Can someone comment on my hornresp simulations on the MCM8?

blamus

Member
2009-02-25 3:06 am
Just started to learn how to use hornresp. can the TH experts give me some comments just for educational purposes? the aim is to get as high SPL as possible in as small an enclosure between 35-80Hz, in a vehicle powered by a 70W amp at 2 ohms.

best regards
 

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MaVo

Member
2006-01-07 12:40 pm
Number 1 looks fine to me. Its interesting how you got that design to work by using such a long L12. I usually try to make L12 as short as possible, but here it seems to be better your way.
Number 2 has this deep notch directly above the passband. If the real box is just slightly off (which is very likely to happen - happened to me all the time), it could jump right into the passband.
Try to make your designs a little "safe" or "stable" concerning parameter variation, because what you build will never be a 100% representation of what you design.

All that said, i would go with no.1.
 

blamus

Member
2009-02-25 3:06 am
I made some improvements - i think!

Thanks Mavo for the comments!

Thats a very valid point about the huge notch may get into the passband when built, I never even thought about it that way.

I made some adjustments/improvements - smaller and louder:

Now all my simulations are done in 2pi and 2.83v, so I can compare to other box programs such as winisd

3. Flat from 40-100Hz at 99db, at 75L - This is a variation from TH1 above, smaller, higher SPL, flatter.

4. 30-80Hz, 93-99db, rising response at about 6db/oct. 46L. This I think I like. I believe the response shape here is perfect for cabin gain. Larger than TH2 above, the notch is still there but at a higher freq, way above the low pass would be used.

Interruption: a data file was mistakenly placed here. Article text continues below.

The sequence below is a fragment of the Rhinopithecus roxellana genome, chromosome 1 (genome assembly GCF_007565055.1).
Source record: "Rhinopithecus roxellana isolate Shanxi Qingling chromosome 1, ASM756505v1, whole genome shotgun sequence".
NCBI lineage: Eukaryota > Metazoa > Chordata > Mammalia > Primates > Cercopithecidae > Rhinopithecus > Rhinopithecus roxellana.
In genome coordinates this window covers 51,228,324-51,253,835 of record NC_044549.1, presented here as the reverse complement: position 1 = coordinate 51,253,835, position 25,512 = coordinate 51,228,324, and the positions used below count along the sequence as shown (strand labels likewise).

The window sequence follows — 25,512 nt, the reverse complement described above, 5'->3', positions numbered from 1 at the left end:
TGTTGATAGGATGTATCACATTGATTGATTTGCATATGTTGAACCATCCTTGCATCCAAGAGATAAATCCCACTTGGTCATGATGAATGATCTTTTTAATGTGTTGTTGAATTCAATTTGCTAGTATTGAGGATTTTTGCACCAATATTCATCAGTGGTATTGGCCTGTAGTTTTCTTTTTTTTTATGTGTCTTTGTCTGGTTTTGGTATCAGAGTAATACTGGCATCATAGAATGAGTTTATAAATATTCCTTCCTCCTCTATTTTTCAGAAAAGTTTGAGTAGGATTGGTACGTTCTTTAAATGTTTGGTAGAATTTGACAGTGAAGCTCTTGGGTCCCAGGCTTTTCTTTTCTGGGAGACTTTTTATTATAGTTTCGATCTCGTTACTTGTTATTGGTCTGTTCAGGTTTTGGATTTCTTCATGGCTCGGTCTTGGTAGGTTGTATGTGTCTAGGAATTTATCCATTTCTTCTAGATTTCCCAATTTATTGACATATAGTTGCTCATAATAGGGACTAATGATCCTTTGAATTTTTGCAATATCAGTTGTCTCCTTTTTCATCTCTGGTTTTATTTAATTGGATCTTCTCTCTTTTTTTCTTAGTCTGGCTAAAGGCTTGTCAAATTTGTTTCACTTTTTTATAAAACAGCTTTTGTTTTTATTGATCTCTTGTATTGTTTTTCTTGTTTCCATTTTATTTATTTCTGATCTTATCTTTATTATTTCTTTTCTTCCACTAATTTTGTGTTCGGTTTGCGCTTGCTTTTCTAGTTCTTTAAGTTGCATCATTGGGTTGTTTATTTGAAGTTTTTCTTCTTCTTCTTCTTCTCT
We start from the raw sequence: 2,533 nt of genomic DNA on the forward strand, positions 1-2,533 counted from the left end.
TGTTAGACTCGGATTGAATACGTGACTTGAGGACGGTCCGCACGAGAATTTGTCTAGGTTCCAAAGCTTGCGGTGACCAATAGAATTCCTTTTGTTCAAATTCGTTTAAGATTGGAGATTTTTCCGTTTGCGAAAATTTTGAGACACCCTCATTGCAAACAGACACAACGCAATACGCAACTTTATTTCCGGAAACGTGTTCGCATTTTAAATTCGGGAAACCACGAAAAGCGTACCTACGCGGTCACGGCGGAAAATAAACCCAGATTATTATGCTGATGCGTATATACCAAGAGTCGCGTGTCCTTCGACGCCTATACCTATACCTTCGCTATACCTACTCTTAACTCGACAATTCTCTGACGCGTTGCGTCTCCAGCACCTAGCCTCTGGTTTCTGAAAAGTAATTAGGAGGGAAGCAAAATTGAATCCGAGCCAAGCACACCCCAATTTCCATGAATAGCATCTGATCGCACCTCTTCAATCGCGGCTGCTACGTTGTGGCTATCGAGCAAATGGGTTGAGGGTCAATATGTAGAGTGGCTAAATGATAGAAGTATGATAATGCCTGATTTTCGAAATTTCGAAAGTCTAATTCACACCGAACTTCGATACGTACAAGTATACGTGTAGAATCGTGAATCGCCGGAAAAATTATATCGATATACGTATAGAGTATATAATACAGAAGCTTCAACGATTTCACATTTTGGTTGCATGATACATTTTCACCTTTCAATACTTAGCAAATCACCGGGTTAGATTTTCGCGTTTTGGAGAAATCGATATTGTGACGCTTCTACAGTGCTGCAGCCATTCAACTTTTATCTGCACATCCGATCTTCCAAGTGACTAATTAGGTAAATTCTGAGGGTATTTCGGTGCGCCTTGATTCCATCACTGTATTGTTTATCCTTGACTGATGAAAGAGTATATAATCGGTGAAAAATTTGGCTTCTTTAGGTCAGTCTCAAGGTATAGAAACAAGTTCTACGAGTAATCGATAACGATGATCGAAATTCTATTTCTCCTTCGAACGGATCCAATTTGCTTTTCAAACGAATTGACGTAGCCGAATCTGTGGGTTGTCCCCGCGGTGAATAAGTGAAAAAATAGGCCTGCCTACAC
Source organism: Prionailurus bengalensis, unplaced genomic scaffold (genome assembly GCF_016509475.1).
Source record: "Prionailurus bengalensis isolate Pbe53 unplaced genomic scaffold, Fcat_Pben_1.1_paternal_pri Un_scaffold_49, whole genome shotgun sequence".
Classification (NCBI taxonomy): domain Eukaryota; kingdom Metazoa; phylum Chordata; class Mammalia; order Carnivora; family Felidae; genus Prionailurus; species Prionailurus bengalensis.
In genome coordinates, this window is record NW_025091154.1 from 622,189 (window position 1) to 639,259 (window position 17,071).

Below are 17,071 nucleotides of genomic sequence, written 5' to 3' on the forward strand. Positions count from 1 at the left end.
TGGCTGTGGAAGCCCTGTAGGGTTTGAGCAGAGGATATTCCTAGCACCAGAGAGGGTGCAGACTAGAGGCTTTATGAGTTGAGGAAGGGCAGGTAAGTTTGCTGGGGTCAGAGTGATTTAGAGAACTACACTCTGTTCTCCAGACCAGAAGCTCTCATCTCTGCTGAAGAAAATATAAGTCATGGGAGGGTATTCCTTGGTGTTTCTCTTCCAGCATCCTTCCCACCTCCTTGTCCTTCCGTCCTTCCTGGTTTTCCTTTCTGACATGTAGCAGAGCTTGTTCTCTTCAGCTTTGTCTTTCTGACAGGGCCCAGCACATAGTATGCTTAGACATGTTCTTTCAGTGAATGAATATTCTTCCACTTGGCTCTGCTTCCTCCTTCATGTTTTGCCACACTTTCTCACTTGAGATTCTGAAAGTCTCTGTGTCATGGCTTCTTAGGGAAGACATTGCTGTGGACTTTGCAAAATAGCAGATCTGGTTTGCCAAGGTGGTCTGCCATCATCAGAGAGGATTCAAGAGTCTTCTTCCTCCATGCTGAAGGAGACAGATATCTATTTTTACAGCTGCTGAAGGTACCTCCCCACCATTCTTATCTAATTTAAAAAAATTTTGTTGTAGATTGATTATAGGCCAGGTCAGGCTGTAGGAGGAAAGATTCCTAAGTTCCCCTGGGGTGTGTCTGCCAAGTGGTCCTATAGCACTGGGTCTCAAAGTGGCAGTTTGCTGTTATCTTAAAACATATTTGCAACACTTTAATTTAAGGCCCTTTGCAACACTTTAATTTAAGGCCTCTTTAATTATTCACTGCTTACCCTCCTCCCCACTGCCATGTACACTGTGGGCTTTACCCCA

displacement seems fine at 12V ([email protected]) if I high pass at 25Hz.

This time I have included both screenshots and the honresp export, so people can just look at it or import it if they want to play with it (please!)


What do people think? Are these designs worth pursuing? As in, can it be improved much more?
 

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What do people think? Are these designs worth pursuing? As in, can it be improved much more?

Caution: I don't think HornResp includes losses in its modelling. What looks flat in the same might not end up being flat when you measure it. Rolloff might end up being higher and faster than predicted, for example. On the plus side, the response is likely to be smoother than predicted.
 

blamus

Member
2009-02-25 3:06 am
Compression (area of horn at throat entry vs Sd) looks a little high. I tend to aim for values lower than 4 with these drivers.

You mean the ratio hornresp shows when I put the mouse over S2? I have done a bit research there and apparently jbell has tried using a compression ratio up to 8:1 and its fine for these particular drivers. But I maybe wrong.


Caution: I don't think HornResp includes losses in its modelling. What looks flat in the same might not end up being flat when you measure it. Rolloff might end up being higher and faster than predicted, for example. On the plus side, the response is likely to be smoother than predicted.

So do you think sim 3 would work better even with cabin gain? Which one do you think would work best in the average car? Or do you think none of them are any good? Am I doing the right thing/heading in the right direction? I really have no idea!
 
You mean the ratio hornresp shows when I put the mouse over S2? I have done a bit research there and apparently jbell has tried using a compression ratio up to 8:1 and its fine for these particular drivers. But I maybe wrong.

4 to 1 is usually safe. 8 to 1 is asking for some blown drivers if they are not tough enough. Remember that the ratio is describing the area of the cone to the area of the throat. That means that what ever pressure is being created by cone movement is being amplified by roughly eight times.

Mark
 

jbell

Member
2003-04-02 4:34 am
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yea, 8:1 with a compression chamber works great -- I've yet to rip a cone in that configuration -- and I've tried. 8:1 FLH with chamber is the most efficient config I've found. I've yet to find a TH config for the mcm that will beat the FLH's I've done.

I'm not sure why you are using 2.83 volts and 2pi with a pair of 4ohm drivers in parallel?

If you want a 1 watt reading @ 2 ohm, you need to be using 1.41volts.
 

jbell

Member
2003-04-02 4:34 am
.
Have you ever tried the 8:1 without a compression chamber? And what size do you use?